THE BLOG
01/25/2007 11:30 am ET Updated May 25, 2011

And They're Off

It's been a busy time in the lives of the would-be presidents. As Kerry finally took a pass, Obama, Clinton, Dodd, Richardson and Brownback were joining Edwards, Kucinich, Biden, McCain, Giuliani, Romney and a half dozen more already in the race. The major parties could field twenty five candidates.

It's a lot of people. Picture the new debate rules: everyone makes opening remarks, then a short intermission followed by closing remarks; no more anecdotes about 'real people' the candidates have stumbled across; no more compound sentences. Actually, that last one's a good idea. If we had it in 2000 Gore might have won by so much Jim Baker couldn't have stolen the election.

Some things don't change. The media will cover at most four candidates. Until someone does something lurid, every story will be about money or polls and be delivered in the tone of a sports announcer who hates all the players: "Coming onto the field Hillary 'Rodham' Clinton, a six year veteran out of Wellesley, coming off a dismal season with the Senators..."
Some things do change. Who'd have guessed a year ago that the leading Republicans-- McCain, Giuliani and Romney-- would be so repellent to evangelicals? McCain and Romney are doing all they can to rectify that, but McCain's libertarian streak and Romney's Mormonism are bitter pills for evangelicals to swallow.

McCain's truckling to Falwell and tub thumping for Bush may finish him fast. Loyal dogs that they are, Republicans say they're for the war, yet his support of it drives his numbers down among them. Democrats thought it didn't matter who they picked because no one could beat McCain. They are starting to think anyone can beat him, a dangerous, if liberating, analysis.

Both parties harbor deep doubts about the electability of their front runners. The Democrats' doubts are mostly personal: Barack's inexperience, the legions of Hillary haters. Republicans worry about McCain and Giuliani and that their party is so insular and extreme it may be incapable of picking a winner.

Crowded fields and short calendars are tough on underdogs. Too bad. After Bill Clinton, Chris Dodd may be the most gifted politician of his generation. Eloquent, charming and shrewd, Dodd could talk a dog off a meat wagon; if he lasts till the debates he has a shot. Bill Richardson is a governor with the resume for the job; Energy Secretary, U.N Ambassador, Congress. In old school calculus, he's a twofer; an Hispanic hailing from a lately bluish Southwest. Both men's polls are at sea level. They'll have to figure out soon how to stand out in a crowd.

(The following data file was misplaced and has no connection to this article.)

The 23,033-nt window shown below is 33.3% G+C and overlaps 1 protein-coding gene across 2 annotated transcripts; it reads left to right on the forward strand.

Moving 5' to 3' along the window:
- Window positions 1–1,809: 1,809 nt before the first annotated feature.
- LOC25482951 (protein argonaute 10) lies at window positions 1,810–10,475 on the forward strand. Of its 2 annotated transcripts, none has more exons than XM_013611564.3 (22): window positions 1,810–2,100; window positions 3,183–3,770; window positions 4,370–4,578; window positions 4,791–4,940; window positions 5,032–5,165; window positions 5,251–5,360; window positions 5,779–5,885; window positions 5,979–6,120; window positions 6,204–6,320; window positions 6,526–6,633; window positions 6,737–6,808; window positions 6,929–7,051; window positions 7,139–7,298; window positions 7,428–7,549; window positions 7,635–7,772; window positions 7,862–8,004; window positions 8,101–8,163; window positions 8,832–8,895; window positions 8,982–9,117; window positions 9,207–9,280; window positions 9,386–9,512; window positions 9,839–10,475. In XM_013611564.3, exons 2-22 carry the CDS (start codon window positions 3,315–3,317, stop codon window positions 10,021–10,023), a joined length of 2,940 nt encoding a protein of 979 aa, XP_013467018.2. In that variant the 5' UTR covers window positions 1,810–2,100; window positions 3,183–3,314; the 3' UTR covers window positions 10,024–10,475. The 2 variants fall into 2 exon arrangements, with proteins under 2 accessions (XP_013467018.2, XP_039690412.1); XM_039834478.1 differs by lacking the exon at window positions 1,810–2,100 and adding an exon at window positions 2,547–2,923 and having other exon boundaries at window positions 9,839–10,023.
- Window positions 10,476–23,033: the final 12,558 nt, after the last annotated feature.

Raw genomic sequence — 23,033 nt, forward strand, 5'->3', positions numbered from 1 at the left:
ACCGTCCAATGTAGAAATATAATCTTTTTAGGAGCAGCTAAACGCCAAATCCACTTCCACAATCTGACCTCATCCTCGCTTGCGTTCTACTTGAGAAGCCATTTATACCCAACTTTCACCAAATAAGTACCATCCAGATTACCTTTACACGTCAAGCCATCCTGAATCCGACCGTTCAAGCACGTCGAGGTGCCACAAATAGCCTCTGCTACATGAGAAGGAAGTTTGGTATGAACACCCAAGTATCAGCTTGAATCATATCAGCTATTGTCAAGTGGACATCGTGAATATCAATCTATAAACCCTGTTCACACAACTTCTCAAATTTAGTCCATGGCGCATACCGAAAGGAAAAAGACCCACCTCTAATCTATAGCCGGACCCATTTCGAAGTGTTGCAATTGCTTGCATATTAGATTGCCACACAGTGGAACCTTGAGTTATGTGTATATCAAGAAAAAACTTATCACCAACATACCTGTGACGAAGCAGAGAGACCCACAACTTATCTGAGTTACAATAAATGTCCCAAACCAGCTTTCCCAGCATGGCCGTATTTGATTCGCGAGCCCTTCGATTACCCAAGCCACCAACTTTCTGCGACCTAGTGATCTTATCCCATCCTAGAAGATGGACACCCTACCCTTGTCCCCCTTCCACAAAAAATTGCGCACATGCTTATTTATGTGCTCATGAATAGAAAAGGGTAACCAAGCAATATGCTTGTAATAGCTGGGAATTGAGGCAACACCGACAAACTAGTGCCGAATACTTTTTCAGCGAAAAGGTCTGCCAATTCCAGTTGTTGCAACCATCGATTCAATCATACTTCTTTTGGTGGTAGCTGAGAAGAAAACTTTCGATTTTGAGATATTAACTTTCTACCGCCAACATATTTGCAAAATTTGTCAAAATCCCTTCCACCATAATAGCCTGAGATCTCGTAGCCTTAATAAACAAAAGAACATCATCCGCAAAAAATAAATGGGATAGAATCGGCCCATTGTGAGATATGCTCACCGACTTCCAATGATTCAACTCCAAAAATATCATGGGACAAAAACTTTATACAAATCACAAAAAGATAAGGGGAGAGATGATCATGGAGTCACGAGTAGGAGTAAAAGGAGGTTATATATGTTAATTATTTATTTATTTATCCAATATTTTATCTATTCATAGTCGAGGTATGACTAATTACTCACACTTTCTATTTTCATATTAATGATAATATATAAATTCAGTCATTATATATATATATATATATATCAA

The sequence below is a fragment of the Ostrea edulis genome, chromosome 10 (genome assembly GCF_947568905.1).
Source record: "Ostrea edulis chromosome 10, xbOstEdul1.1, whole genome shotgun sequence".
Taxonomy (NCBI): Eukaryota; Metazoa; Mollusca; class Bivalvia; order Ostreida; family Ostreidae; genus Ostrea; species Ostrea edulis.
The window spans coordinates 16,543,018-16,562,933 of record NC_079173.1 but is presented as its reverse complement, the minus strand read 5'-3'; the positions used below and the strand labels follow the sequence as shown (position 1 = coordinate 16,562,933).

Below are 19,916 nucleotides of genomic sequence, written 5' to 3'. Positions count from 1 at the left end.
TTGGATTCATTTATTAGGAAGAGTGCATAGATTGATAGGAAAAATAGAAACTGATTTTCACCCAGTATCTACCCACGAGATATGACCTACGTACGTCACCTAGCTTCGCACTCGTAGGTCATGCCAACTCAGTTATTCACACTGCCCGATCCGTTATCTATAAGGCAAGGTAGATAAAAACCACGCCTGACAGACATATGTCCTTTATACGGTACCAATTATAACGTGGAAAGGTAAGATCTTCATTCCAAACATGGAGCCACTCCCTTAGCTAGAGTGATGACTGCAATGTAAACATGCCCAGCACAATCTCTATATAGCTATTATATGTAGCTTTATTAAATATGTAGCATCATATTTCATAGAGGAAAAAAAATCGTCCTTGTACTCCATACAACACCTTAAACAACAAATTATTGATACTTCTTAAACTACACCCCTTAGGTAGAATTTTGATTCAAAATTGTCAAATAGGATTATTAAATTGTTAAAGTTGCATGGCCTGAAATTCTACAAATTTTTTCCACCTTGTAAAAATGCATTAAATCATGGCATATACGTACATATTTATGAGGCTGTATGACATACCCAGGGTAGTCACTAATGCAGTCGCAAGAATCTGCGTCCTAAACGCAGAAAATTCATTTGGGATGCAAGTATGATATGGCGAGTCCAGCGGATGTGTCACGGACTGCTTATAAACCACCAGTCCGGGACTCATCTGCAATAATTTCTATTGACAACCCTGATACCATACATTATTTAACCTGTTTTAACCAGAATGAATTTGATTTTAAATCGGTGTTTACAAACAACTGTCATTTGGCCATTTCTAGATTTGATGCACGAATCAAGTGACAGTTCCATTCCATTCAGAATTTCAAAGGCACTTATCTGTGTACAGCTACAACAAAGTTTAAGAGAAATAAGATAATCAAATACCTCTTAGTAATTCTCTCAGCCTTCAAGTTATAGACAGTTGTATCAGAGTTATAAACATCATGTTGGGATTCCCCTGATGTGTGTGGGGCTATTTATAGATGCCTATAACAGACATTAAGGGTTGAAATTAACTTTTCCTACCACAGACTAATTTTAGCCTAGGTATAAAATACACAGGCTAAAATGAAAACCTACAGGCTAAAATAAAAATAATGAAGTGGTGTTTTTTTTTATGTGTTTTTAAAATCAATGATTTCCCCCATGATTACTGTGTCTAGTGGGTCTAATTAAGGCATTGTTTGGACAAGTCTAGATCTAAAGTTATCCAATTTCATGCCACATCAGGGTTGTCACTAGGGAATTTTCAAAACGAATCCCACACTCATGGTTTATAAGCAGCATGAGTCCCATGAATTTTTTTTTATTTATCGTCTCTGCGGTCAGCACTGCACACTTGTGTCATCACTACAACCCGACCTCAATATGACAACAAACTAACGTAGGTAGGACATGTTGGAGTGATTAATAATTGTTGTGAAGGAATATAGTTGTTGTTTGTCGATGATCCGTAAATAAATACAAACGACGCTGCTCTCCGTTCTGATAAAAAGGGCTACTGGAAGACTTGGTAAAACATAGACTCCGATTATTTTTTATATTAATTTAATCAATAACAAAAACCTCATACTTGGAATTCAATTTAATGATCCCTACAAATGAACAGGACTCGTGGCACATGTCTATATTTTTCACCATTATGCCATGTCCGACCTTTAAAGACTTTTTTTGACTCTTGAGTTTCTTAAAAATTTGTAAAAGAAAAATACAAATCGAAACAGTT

Polls show Clinton in trouble in Iowa and New Hampshire but still leading nation wide. Some say liberals hate her so much she can't be nominated. Some say conservatives hate her so much she can't be elected. In earlier days, the right painted her as a wild eyed liberal. Now both sides paint her as a steely eyed, opportunist.

What height and speed are to a basketball player, a calculating mind is to a politician. All our best presidents were supreme opportunists: Washington, Jefferson, Lincoln, FDR. The issue is where and how you apply your gifts.

Hillary's real problem is she isn't a very good opportunist. She's transparent and her basic take on the country is dated. Squandering her talent on old diversions like flag burning, she misses big chances; to move beyond the culture wars; to end war in Iraq.

On electability she has lately caught a break. Her favorability ratings are more or less static but her general election vote share is up. It's tough to argue that a candidate who leads the field is unelectable.

Much depends on what Obama has to say. So far he's shown little appetite for defining himself beyond the implicit promise of his own character and personality. It may be why, after an initial burst, he's stalled in the polls. He says he'll heal old rifts. He should focus on solving old problems.

A short primary calendar maximizes the influence of money. It favors any one skilled at the endless recitation of empty phrases consultants call "message discipline." And it favors frontrunners.

Republican zealots suspect McCain, Giuliani and Romney of moderation. If they can make the charge stick, the race will open up and for once their contest will be more interesting than the Democrats'.

Democrats won't have a real race without a real debate. On big issues-- Iraq, health care, global warming-- voters want concrete plans. Either the leaders don't have any or they're afraid to say what they are. A candidate with convictions and courage could break that race open too. For a real opportunist, it's the chance of a lifetime.